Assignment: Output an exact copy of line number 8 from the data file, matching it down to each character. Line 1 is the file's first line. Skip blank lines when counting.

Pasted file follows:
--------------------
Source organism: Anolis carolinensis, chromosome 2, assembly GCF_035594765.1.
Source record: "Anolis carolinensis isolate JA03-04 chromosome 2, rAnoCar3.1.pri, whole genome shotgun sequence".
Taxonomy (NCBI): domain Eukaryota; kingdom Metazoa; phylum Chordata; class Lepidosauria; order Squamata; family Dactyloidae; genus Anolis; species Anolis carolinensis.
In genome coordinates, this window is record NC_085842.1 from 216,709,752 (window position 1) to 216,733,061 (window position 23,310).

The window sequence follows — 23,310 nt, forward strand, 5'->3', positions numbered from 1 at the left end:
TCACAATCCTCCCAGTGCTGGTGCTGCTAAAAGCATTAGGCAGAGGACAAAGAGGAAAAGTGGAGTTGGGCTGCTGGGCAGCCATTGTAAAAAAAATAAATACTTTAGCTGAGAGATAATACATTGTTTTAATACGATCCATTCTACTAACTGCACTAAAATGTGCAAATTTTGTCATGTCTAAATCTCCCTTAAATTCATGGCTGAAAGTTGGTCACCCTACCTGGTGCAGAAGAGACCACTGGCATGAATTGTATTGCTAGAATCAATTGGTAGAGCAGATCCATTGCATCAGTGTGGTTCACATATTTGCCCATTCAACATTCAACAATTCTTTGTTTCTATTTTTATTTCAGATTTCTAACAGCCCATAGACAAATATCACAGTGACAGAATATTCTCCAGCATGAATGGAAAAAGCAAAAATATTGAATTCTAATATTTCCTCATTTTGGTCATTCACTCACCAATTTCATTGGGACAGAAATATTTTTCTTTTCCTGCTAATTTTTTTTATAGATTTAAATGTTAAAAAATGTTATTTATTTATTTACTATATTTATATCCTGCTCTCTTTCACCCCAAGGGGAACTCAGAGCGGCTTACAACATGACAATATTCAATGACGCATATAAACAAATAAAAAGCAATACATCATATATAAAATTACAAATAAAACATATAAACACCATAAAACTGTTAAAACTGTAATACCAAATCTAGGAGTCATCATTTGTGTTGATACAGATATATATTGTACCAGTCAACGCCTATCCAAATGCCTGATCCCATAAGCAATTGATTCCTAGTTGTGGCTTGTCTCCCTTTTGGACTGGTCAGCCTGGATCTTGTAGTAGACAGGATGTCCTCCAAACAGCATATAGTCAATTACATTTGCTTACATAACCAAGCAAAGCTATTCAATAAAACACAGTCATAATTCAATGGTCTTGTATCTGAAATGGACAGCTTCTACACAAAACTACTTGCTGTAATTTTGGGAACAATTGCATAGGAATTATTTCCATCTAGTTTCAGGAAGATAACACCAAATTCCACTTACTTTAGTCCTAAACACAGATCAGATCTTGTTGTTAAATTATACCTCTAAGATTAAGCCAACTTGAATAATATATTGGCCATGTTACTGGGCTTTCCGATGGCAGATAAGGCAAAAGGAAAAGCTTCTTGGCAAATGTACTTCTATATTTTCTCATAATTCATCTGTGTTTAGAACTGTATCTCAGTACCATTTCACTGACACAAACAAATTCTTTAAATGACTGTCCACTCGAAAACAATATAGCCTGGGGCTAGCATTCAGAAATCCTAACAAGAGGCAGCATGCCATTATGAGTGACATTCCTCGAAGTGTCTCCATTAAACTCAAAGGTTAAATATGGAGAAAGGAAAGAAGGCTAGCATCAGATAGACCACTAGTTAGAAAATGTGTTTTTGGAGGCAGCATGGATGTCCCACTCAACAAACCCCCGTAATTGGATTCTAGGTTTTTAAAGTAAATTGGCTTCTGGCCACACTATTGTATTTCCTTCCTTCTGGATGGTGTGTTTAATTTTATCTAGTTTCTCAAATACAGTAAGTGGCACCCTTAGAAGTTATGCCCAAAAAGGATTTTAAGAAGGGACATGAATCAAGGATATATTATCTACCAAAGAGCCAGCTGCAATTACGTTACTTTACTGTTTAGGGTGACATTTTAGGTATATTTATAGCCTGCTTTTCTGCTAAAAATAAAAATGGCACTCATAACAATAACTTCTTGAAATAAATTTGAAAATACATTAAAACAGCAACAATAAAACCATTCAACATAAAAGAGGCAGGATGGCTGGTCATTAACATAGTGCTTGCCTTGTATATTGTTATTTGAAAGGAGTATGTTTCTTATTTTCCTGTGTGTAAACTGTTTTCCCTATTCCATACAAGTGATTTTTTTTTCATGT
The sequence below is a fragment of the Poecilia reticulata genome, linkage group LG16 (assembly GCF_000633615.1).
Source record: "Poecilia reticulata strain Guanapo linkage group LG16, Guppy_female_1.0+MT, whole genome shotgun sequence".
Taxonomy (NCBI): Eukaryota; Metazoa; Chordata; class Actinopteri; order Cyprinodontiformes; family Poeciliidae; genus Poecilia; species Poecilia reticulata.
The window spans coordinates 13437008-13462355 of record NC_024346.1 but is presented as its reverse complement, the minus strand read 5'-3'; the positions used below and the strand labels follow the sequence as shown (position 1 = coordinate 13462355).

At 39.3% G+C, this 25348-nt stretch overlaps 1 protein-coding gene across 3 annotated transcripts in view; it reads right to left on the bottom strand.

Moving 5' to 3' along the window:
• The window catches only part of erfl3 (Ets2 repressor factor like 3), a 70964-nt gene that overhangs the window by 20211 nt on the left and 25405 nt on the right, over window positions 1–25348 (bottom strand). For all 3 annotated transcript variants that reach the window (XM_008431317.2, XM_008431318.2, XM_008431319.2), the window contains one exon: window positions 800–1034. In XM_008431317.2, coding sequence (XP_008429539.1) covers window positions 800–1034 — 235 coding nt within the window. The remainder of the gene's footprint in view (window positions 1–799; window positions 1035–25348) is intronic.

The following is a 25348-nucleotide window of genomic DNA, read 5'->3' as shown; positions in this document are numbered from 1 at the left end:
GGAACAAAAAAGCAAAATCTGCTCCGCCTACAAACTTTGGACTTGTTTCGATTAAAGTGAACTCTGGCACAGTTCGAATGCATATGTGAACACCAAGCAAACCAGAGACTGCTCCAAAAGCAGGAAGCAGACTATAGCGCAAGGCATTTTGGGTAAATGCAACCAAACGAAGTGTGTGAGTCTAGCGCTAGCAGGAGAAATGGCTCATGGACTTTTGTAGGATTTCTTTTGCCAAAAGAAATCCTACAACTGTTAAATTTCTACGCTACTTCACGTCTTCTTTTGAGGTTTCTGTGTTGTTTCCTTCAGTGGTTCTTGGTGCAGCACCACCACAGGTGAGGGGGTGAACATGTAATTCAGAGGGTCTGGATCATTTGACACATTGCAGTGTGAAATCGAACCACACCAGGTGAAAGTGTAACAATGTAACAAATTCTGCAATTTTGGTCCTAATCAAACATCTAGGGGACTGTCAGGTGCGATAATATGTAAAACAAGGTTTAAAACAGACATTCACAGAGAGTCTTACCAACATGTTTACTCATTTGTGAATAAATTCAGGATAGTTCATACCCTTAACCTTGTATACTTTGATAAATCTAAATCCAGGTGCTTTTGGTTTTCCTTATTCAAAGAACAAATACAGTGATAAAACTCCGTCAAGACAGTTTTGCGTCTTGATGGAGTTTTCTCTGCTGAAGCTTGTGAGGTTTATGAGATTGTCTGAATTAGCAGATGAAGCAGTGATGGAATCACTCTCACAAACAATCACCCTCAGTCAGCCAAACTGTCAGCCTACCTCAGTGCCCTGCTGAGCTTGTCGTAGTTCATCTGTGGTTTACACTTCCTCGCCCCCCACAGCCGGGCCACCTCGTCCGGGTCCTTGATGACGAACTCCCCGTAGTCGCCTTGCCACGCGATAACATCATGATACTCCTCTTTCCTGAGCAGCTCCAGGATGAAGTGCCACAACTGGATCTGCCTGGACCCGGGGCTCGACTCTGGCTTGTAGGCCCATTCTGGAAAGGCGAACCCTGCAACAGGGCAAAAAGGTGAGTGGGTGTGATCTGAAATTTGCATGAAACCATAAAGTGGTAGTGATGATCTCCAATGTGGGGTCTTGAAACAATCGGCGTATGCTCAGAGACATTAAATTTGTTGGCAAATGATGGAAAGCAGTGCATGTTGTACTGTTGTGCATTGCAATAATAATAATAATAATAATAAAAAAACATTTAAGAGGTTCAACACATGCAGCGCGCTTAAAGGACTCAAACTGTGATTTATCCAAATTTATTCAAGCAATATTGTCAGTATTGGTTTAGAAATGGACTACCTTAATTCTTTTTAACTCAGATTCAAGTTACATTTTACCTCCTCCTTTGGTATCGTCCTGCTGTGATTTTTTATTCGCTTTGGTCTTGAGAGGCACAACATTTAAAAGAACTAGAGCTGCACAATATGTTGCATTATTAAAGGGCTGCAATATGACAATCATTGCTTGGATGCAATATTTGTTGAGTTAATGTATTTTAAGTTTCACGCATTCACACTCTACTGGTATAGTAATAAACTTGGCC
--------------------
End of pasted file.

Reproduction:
Source record: "Poecilia reticulata strain Guanapo linkage group LG16, Guppy_female_1.0+MT, whole genome shotgun sequence".